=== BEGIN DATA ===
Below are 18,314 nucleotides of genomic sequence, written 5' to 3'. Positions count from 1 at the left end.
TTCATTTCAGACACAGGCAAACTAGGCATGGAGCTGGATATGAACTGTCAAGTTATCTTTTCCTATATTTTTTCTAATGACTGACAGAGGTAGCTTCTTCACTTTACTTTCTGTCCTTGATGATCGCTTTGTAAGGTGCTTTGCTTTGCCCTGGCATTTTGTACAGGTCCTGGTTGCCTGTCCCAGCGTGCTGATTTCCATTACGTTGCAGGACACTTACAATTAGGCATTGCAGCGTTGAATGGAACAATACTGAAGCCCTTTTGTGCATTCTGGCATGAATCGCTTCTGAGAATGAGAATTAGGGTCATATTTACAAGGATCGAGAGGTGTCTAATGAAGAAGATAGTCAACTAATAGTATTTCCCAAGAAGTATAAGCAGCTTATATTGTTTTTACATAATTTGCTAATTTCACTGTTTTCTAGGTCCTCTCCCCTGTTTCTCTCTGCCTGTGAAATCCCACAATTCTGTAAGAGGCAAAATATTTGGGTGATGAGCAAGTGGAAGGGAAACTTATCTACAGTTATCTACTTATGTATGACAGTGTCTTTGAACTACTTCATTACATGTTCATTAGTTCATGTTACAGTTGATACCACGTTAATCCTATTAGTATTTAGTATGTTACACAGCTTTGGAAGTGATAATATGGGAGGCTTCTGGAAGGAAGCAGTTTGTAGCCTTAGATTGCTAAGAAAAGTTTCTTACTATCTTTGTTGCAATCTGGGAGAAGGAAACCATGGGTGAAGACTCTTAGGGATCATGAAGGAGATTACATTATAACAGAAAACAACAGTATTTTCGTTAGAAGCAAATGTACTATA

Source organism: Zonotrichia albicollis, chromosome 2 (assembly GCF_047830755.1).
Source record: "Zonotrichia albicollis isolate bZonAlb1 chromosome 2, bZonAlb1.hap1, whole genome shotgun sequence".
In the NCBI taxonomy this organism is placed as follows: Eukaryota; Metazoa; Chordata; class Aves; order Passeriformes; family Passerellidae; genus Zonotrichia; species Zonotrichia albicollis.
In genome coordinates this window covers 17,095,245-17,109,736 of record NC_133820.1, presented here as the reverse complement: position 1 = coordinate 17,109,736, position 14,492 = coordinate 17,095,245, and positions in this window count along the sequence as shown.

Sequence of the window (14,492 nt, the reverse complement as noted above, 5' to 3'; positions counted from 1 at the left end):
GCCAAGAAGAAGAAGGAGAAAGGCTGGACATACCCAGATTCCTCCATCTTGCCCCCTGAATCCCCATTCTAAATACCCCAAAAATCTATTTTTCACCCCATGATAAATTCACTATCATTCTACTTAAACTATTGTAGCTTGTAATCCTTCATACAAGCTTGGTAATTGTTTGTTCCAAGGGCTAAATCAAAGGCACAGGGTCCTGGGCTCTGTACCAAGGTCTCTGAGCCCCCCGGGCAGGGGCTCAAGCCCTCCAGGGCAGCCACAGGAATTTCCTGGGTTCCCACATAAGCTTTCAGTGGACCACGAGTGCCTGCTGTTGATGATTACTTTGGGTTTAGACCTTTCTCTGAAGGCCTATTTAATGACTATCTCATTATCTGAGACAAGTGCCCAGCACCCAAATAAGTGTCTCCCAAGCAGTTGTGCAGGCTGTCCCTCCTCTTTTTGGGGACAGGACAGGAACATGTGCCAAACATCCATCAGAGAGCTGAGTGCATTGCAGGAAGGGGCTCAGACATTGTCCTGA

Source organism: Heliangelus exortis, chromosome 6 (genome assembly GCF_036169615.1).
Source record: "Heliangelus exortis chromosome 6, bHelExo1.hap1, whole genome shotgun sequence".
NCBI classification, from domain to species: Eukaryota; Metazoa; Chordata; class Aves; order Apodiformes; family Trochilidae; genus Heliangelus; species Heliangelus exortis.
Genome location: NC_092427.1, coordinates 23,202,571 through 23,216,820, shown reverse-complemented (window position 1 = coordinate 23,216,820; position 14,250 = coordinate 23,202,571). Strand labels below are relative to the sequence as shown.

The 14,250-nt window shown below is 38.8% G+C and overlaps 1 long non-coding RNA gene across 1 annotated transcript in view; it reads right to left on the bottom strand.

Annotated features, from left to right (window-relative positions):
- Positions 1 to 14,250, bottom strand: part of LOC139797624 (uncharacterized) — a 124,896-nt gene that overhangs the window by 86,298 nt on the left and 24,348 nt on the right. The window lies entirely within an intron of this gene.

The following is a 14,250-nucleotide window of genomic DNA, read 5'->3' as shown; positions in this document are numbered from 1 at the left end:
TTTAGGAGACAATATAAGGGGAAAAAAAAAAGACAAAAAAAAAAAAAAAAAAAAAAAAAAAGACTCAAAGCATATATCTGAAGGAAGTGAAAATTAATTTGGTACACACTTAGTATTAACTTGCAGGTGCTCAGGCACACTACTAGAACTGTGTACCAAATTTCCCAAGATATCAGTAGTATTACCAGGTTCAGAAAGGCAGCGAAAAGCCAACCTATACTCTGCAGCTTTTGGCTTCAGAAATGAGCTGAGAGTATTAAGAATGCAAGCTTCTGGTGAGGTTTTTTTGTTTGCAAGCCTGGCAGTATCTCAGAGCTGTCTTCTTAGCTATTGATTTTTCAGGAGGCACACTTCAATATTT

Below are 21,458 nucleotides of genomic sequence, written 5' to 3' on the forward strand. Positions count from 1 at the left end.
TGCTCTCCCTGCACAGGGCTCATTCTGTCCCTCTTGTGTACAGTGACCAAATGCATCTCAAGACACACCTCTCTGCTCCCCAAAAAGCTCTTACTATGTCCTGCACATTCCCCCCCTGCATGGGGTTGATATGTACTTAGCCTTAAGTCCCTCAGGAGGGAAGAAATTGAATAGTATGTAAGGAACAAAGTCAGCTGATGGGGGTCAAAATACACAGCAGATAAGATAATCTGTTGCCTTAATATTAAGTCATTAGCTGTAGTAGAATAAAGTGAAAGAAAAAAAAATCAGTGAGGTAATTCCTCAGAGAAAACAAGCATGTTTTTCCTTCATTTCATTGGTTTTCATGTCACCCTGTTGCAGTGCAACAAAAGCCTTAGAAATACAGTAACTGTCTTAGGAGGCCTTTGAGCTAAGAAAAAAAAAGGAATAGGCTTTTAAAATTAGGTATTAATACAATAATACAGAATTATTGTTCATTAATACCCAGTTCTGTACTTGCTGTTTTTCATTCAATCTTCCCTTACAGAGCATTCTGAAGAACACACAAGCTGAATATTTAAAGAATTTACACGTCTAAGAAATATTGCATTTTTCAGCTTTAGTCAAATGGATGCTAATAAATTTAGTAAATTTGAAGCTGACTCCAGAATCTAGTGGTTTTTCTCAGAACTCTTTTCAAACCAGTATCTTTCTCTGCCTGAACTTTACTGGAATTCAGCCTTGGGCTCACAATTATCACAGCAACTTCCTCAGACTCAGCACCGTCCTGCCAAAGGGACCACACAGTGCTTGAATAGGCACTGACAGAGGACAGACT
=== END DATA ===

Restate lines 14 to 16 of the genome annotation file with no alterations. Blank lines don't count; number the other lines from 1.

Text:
Annotated features, from left to right (window-relative positions):
- Positions 1 to 14,250, bottom strand: part of LOC139797624 (uncharacterized) — a 124,896-nt gene that overhangs the window by 86,298 nt on the left and 24,348 nt on the right. The window lies entirely within an intron of this gene.

The following is a 14,250-nucleotide window of genomic DNA, read 5'->3' as shown; positions in this document are numbered from 1 at the left end: